Continuing on from our start last month with a general overview of social media and privacy/security this month we look to Facebook, the granddaddy of the social media world and discuss and provide options for how to protect your and your loved ones information.

For a complex guide on Facebook security check this out

Facebook however constantly changes the rules and structure of their product, so what was is no longer, as such check often for changes to the security of your social media data, so regularly revisit and check the applications that are tied into your Facebook profile via your computer or your mobile devices and in specific the way Facebook is utilizing the data you post.

Here are some simple things to understand right now and some top tips to keep your information safer.

sociallock1. Understand Your Past
We tend to think of losing privacy as a single, embarrassing moment. A private message made public. A photo accidentally shared.  But in truth, privacy melts slowly over time, like snow in February.  I mean this: Sure, it matters little that Facebook knows you logged in from this Starbucks or that hotel on any particular day.  It matters a lot that Facebook knows you log in from the same Starbucks at 1:15 every afternoon, except on some Fridays when you are probably sneaking out of work early.  Think an employment background company won’t want to know that someday, and sell it to a potential employer? It’s not the data; it’s the Big Data, which hurts your privacy.
So it’s always revealing to see everything that Facebook knows about you in one fell swoop, and keep that in mind whenever you use the tool.

Top Tip: You can see most of what Facebook knows via a single click. Glance up at your cover photo or pick the settings button on the right and click on “Activity Log.”  Here, you’ll see everything you’ve ever liked, all photos you’ve been tagged in, etc.  Take a minute to scroll through this collection of data about you.  If you have a lot more than a minute, you can click through each item, one by one, and change the audience for these things — make some only viewable by friends, for example, or hide them from all other Facebook users.  There is a capability to delete or unlike some items, too, but don’t get too excited. Un-liking a “like” doesn’t mean Facebook removes you from its databases.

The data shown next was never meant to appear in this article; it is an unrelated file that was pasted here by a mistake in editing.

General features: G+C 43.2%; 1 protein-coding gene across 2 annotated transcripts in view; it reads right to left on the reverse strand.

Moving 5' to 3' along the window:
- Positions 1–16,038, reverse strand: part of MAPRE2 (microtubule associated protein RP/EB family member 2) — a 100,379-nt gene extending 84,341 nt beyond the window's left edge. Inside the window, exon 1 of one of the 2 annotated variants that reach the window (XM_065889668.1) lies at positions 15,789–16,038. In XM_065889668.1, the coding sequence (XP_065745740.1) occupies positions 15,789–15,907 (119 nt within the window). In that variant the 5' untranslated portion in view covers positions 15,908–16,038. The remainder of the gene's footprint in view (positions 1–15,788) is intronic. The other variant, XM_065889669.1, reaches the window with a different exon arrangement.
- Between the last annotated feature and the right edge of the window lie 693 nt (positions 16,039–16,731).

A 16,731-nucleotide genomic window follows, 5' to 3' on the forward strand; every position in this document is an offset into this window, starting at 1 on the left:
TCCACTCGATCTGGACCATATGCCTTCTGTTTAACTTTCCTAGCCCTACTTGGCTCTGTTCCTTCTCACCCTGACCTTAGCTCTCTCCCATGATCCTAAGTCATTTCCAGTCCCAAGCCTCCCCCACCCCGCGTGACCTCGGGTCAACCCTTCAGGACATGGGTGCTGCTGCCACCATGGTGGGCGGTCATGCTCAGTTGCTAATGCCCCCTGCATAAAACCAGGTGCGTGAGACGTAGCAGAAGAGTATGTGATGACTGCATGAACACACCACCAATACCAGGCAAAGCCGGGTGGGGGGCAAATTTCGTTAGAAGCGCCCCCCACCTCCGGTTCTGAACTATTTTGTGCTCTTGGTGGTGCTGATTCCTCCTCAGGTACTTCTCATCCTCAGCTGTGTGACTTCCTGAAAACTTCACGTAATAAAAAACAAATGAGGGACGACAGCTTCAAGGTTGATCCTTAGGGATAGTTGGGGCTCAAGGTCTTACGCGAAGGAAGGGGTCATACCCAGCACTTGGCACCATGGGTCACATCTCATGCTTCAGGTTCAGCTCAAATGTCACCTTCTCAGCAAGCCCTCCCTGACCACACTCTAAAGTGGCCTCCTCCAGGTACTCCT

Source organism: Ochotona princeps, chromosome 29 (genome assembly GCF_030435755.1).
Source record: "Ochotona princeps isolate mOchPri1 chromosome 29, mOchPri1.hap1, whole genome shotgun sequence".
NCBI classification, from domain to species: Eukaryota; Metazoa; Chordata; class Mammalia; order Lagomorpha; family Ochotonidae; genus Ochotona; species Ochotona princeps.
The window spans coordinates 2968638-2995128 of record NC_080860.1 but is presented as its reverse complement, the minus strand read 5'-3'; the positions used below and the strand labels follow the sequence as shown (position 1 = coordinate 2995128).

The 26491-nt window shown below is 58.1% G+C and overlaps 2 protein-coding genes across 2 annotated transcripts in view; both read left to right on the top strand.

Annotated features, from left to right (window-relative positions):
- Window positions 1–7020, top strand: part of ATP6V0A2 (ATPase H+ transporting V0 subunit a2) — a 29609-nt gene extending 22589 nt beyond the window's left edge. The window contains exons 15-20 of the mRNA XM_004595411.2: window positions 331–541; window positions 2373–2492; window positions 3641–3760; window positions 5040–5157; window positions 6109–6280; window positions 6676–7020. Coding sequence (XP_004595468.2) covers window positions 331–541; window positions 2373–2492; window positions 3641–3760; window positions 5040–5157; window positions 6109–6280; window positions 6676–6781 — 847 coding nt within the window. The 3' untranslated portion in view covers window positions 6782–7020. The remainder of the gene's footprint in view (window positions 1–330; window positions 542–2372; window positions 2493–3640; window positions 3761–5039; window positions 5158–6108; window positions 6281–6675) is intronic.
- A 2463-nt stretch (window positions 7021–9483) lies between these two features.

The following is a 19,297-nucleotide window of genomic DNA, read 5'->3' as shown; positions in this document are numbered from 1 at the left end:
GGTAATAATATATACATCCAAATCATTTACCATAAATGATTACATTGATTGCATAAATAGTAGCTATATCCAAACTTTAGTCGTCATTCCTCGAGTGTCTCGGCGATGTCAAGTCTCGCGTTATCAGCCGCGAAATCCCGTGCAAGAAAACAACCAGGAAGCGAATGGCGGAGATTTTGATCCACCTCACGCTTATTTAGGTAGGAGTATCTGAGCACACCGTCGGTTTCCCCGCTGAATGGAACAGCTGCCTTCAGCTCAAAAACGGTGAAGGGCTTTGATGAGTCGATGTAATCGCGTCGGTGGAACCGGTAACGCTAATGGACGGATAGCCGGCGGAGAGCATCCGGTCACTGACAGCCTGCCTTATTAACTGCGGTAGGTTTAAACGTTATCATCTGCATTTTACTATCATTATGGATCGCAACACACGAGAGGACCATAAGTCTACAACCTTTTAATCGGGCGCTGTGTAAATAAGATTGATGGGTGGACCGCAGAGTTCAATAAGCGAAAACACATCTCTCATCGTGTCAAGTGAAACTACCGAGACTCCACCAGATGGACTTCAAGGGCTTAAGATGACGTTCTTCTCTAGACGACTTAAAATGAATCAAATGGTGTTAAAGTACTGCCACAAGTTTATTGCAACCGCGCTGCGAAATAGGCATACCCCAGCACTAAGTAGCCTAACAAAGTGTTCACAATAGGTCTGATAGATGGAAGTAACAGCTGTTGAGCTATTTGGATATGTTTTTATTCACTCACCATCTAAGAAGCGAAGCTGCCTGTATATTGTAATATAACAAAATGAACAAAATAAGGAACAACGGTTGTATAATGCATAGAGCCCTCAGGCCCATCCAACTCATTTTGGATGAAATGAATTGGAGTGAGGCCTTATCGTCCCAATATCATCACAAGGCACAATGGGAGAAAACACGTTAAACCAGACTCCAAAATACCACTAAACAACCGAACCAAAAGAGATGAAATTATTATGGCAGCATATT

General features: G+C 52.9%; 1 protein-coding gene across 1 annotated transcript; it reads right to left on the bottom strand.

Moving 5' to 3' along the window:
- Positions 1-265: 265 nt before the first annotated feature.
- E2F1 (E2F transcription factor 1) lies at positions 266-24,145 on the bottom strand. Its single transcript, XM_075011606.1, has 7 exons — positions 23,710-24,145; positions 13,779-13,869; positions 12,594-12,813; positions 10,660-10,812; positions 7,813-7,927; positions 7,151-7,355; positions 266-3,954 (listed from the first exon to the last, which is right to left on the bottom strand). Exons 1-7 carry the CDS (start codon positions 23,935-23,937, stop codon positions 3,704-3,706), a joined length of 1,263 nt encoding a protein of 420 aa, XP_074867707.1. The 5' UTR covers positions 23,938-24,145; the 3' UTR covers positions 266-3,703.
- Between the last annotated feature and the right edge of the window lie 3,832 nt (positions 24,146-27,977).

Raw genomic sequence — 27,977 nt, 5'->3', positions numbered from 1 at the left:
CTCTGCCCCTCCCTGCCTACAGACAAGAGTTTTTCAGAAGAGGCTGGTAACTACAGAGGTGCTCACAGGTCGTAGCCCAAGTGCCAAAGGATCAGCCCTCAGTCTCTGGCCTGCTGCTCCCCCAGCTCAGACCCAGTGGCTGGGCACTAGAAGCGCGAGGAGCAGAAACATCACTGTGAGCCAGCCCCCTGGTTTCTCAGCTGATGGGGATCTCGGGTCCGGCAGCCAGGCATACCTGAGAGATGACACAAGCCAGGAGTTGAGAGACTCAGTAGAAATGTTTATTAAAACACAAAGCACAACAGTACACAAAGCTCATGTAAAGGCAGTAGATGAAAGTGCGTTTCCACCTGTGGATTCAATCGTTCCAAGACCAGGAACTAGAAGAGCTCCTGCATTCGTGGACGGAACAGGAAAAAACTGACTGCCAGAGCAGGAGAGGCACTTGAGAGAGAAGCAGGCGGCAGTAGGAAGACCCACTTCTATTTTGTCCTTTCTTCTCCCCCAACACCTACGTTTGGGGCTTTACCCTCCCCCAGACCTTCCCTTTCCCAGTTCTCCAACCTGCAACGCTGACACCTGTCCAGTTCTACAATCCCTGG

2. Don’t Accidentally Disclose Your Location
As Facebook users migrate to mobile devices, it’s becoming critical that you understand the differences among using Facebook on each platform. Facebook users generally don’t like disclosing their location to others; that became obvious when Facebook pushed its “check in here” feature hard, and users pushed back. So Facebook has now opted for more passive location disclosing technologies. Desktop users often see a city name next to the box where they type in updates or private messages. The city name is a pretty good context clue that you are about to tell people where you are, and you can click to avoid the disclosure.
On mobile phones, however, the clue is much more subtle, and it’s EASY to accidentally reveal location data.  On many devices, Facebook places a tiny arrow next to text you are about to enter (designed to evoke a compass) that is either gray or blue. If it’s blue, you are revealing your location. Facebook even offers the recipient of messages a handy map showing where you are.  Yuck.
There are plenty of reports from users who think they’ve disabled location data in other places discover they are enabling location on messages, suggesting this little arrow is easy to accidentally click, or its default setting is too information sharing friendly.
Top Tip: Pull up a Facebook message dialog box on a mobile phone and if you see a location arrow, make sure it is grey.  It should stay grey going forward, unless you accidentally brush it, so make sure you notice it each time you use the service.
BONUS Tip: iPhones allow users to disable location services at the app level using the phone’s settings menu. Just go to settings/privacy/location services and make sure Facebook isn’t selected.

3. Don’t Accidentally Tell Advertisers What You’re Doing
Consumers don’t like telling corporations where they are or what they are doing, but it happens constantly. Remember, if you aren’t paying for the product, you are the product, and nowhere is that saying more true than on Facebook’s “free” service. To make money, the company needs to sell you to other companies.

Top Tip: Facebook has a pretty simple advertising tab that you should click on and declare your preferences.  This link should get you there. Or, from the desktop app, you get there by clicking on settings and ads, then selecting “edit” next to each item. The notices are wordy, but your best choice is simple. Just pick “No one” from the available drop down menus.  The immediate impact? Your name or likeness won’t appear in Facebook ads shown to your friends.